K          “The Profile in Courage Award suffers from the same myopia as the awards for most Rhodes, some Pulitzers and the Nobel in E-con-omics.  The pool is constricted and confined at the outset to a small number recipients who can be counted on not to do or say anything really imaginative, creative or, with an award ostensibly celebrating courage, . . . courageous.”

J          “Failing to acknowledge true talent is a tremendous lost opportunity and only heightens cynicism.  Society is giving the wrong signals.  Only those connected need apply.”

K          “Those in power candidly admitted that Snowden did not go to the right schools or belong to the right clubs.  Those who make the decisions did not aspire to play squash or go yachting with him.”

. . .

J          “Those who criticize him for departing the United States fail to understand how much courage it took to take a stand in the face of the venal and vindictive federal criminal justice system in America.”

K          “What if the United States gave him asylum from the United States in the United States?  Strength in response to courage.  That will never happen in a nation debilitated by fear and motivated by hatred.”

J          “No matter how things stay the same, they stay the same.”

. . .

[See the article on the impact of political ideology on First Amendment decisions at and the commentary at The Supreme Court On Drugs (June 25, 2007) (“The Court’s new First Amendment test is two-fold: 1) who is making the expression and 2) what is being expressed. That is not what the Founding Fathers intended.”)]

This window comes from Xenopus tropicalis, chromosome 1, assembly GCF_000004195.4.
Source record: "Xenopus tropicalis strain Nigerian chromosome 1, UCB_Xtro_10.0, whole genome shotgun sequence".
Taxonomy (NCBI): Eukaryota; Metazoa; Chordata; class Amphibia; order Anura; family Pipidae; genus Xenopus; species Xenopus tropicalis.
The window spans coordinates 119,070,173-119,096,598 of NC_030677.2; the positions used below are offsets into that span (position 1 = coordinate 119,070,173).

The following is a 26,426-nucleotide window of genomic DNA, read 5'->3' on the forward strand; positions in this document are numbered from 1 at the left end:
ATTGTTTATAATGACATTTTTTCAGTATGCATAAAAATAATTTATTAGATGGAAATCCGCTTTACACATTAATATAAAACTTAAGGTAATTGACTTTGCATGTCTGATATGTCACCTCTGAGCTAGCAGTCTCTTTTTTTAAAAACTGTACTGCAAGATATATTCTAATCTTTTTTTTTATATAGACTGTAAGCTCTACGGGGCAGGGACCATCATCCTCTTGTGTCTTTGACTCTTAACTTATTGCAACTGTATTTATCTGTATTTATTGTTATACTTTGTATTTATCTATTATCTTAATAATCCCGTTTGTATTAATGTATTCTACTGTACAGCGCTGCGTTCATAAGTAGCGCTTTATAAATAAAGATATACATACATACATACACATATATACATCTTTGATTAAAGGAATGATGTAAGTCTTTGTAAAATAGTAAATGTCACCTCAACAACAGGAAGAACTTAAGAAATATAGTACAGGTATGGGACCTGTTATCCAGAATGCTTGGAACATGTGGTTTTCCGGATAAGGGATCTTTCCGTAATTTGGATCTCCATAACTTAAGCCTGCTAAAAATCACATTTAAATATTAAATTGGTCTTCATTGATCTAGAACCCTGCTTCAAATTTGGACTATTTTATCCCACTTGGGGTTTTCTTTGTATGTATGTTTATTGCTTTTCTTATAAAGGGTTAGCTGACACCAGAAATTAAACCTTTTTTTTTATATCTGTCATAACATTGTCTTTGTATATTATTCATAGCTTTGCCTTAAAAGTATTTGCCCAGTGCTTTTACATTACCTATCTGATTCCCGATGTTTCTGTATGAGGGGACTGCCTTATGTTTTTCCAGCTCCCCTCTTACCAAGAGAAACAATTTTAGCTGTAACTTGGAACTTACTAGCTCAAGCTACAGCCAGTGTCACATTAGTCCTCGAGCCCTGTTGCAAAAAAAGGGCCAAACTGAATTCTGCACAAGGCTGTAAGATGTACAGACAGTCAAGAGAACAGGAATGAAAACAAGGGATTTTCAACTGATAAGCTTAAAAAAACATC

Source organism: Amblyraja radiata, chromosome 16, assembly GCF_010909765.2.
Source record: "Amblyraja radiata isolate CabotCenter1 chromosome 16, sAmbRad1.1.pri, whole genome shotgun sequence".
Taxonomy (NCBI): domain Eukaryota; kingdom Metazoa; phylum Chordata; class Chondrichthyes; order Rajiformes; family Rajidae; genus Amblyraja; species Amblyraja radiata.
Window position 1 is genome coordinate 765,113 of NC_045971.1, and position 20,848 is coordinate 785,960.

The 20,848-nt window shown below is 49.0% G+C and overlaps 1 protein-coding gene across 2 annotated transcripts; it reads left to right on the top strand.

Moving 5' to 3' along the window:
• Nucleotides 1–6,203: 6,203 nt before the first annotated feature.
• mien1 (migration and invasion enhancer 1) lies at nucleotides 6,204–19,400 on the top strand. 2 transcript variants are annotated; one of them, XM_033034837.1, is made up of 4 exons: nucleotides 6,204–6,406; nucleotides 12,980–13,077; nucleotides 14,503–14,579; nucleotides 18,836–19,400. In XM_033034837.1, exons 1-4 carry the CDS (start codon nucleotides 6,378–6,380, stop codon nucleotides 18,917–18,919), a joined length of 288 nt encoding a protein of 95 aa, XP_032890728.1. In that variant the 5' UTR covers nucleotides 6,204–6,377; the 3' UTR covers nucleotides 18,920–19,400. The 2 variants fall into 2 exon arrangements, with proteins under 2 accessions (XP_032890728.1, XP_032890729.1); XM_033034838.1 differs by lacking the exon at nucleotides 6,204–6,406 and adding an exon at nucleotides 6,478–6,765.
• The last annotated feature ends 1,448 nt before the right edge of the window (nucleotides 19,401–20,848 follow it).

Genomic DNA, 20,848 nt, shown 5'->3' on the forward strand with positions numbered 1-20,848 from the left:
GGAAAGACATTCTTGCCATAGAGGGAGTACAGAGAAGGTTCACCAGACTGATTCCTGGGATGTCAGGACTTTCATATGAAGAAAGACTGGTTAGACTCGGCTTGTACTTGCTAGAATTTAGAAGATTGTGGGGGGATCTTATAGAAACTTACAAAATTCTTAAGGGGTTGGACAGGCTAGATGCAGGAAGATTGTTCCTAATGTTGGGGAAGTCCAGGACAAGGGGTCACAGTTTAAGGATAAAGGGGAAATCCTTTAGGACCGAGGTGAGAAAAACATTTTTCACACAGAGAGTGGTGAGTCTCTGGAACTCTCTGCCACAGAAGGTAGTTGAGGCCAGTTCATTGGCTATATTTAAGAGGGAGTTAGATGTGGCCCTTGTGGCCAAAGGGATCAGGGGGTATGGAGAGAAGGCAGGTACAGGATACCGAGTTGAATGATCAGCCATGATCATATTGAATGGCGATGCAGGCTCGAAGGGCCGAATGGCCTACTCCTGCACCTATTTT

[See the commentary on courage and truth at On Courage and Truth (March 17, 2008).]

Bumper stickers of the week:

Pardon Edward Snowden

Free James Risen

Award James Hansen

Pusillanimity is bad form

The Minimum Wage: The Market Solution (May 5, 2015)

Posted in Awards / Incentives, Economics, Economics Nobel, Health Care, Less Government Regulation Series, Market Solutions, Minimum Wage on May 5, 2014 by

. . .

1          “And the private sector solution.”

2          “Without a minimum wage, the government is providing massive subsidies for the workers laboring at major corporations that only provide sixty or seventy percent of the minimum livable wage.  The employees are required to subsist on food stamps and other government subsidies and programs.  If the minimum wage is instituted, more of the cost of production is internalized by the corporation rather subsidized by the tax payer.”

1          “There may be some lost jobs.  However, all the large corporations have deployed their most cunning technicians to find ways to eliminate as many human jobs as possible already.”

2          “Reducing monthly government payments requires some foresighted policy at the outset.  It is a no-brainer, but it requires an extraordinary brainer to understand.”

. . .

1          “The great debate over national health care fails to acknowledge that the United States has implemented the most inefficient national health insurance program in the history of human kind in Title 11, the Bankruptcy Code, rather than in Title 42, governing Public Health and Welfare.”
2          “The solution is simple.  The public shall receive the same health care coverage as the Congress.”

. . .

1          “The Norwegians will not reward that notion with their Nobel in E-con-omics.  If they do not reward that notion, the professional e-con-omists will not propound the notion.”

2          “We should go to the International Court of Justice and seek an injunction against the Norwegians and use the Nobel money for some other virtuous public purpose.”

1          “I am on board.  How could a concerned member of the public organize a public boycott?”

. . .

Bumper sticker of the week:

The Minimum Wage:  The Market Solution And The Private Sector Solution